Minnesota residents with chronic pain can now purchase medical marijuana with ease now that the state has opened its doors to those with pain that is not alleviated by traditional drugs or therapies. Starting Aug. 1 those who have been ailing from intractable pain and approved by official physicians will be allowed to purchase marijuana oil, pills, vaporized liquid or oil and any other method (excluding smoking) approved by the commissioner.
The year-old medical marijuana program is one of the strictest in the country and opening the program to those with pain as an alternative to prescription medication is making a lot of Minnesota residents happy. Take 3-year-old Elisa McCann, who was born with a rare genetic condition, epidermolysis bullosa, which causes her skin to blister and tear. Her mother has been fed up with the morphine she has been given at this point and would like medical marijuana as an alternative to it.
“If you put a child on morphine when they’re 3, what are you going to do by the time they’re 6?” Gabriella McCann told the Star Tribune.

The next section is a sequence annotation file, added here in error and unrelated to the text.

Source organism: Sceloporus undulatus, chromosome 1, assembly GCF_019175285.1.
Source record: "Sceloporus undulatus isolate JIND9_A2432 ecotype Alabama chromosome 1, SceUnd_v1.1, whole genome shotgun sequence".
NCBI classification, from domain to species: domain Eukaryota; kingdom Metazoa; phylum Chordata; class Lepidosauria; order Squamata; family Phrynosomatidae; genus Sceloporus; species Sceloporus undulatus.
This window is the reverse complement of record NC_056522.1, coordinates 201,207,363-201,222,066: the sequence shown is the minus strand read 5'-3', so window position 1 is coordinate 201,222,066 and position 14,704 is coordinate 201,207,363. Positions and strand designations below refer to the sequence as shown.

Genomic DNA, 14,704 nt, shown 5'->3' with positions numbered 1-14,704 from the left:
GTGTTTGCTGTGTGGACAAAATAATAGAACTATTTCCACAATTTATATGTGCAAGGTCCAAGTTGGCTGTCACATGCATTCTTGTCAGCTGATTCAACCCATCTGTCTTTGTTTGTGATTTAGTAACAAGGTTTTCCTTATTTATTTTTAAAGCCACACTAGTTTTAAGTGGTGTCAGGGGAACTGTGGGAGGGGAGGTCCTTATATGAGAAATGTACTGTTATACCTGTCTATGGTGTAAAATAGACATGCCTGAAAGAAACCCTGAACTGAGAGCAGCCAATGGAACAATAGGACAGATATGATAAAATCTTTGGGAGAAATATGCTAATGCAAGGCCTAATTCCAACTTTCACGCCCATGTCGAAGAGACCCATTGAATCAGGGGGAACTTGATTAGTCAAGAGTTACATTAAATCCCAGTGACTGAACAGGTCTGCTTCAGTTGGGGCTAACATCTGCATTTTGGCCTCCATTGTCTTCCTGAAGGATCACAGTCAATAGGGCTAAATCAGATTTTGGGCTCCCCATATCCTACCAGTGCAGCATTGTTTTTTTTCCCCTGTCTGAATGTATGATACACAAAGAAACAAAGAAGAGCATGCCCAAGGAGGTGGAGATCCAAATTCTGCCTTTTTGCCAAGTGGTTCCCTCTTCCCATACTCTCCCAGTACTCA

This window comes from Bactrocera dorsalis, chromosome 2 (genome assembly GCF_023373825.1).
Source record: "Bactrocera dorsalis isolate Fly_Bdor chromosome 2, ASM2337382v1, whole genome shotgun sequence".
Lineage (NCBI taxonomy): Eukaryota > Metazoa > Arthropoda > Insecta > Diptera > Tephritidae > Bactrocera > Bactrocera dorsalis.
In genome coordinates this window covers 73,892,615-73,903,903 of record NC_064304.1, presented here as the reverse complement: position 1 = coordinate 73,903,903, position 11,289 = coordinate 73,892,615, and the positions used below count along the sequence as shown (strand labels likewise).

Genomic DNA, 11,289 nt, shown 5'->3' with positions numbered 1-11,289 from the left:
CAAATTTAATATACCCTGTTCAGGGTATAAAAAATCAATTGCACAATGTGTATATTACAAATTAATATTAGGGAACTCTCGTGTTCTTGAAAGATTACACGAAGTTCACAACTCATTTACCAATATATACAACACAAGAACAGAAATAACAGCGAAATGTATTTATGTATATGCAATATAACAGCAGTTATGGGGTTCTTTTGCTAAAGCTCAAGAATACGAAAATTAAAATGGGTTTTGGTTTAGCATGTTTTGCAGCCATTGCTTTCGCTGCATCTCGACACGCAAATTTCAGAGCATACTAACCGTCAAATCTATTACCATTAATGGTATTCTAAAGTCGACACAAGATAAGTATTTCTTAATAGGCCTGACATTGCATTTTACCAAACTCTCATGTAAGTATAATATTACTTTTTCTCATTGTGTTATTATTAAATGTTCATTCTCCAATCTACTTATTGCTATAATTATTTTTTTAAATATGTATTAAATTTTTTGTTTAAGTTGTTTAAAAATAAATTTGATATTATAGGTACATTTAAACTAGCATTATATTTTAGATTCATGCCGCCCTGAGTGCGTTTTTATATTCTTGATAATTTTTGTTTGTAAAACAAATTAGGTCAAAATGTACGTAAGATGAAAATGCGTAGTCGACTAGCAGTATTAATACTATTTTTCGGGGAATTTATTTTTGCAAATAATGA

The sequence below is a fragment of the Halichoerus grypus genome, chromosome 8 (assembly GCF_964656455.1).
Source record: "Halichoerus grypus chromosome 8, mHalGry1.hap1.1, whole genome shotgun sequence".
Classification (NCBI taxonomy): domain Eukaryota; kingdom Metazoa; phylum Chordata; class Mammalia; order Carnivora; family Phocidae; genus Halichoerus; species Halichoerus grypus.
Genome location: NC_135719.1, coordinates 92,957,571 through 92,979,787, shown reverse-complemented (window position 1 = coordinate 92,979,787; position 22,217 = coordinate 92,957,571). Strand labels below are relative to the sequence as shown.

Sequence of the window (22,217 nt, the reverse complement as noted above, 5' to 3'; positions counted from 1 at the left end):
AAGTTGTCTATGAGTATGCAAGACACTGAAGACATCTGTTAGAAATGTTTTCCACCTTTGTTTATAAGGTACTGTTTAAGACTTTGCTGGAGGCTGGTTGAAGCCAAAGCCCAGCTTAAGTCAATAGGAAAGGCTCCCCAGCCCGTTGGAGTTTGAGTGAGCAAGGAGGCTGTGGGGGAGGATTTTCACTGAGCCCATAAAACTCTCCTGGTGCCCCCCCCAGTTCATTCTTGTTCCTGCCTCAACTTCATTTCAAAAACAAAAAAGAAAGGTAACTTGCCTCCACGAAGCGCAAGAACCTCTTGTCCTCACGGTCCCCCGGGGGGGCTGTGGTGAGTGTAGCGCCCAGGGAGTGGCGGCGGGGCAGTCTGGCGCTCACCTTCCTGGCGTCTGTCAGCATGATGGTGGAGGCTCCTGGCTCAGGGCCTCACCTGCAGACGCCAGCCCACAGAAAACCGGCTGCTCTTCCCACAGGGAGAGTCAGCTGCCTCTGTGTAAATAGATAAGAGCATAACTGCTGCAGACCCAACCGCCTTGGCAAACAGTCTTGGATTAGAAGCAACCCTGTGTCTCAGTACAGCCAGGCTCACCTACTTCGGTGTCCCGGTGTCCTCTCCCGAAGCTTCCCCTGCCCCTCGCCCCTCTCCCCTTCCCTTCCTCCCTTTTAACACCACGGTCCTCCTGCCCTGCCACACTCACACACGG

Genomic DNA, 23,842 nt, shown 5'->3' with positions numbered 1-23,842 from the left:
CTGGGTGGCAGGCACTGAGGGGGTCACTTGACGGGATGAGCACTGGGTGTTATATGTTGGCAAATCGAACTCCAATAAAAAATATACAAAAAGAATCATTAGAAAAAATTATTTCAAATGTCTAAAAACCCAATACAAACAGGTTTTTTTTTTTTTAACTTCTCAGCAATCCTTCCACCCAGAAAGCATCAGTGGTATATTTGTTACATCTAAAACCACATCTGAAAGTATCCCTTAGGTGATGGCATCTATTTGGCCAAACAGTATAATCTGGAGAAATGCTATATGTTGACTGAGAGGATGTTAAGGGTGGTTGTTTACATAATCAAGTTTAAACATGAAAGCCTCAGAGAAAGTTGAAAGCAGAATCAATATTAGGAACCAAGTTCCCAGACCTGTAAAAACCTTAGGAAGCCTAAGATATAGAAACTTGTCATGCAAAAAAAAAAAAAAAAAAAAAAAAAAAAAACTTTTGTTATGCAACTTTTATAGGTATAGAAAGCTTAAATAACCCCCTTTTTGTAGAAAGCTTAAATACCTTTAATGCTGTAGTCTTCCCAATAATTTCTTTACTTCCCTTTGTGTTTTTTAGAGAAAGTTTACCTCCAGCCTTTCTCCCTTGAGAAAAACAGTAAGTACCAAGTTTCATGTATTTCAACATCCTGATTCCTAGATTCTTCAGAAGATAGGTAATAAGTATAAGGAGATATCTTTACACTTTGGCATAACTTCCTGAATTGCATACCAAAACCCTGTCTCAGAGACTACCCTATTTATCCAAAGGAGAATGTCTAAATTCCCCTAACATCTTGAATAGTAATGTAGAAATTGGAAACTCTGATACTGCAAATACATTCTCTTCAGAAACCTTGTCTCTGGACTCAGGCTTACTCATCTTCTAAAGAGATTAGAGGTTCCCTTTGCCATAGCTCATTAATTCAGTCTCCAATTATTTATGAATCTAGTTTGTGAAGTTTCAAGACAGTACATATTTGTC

The 32 surgeries and painkillers have taken a toll on Elisa’s body at such a young age that her mother was desperate for an alternative but didn’t get approved until today. Cannabis oil is one of the alternatives to her taxing pain and can be used to swallow in drops or rubbed on her skin to speed up the healing process.
Some patients have had a hard time qualifying due to doctors, clinics or health systems opting not to certify even with some of the nine serious medical conditions, which includes Cancer and HIV/AIDS. This all changed when Health Commissioner Ed Ehlinger kicked the doors open after hearing about the gut-wrenching stories from those with pain.
The medical marijuana program for Minnesotans has only approved 1,827 patients so far and by opening up the program state officials believe it will help bring prices down and relieve prescription opioid usage and overdoses, which killed 336 in Minnesota last year not to mention musical legend Prince earlier this year.
Now that Elisa has been approved her mother mentioned that she can finally discuss proper dosages with Elisa’s doctors in hopes of alleviating the pain. “It’s hurting right here,” she said, patting a spot just above her knee. Her mother rubbed the spot gently.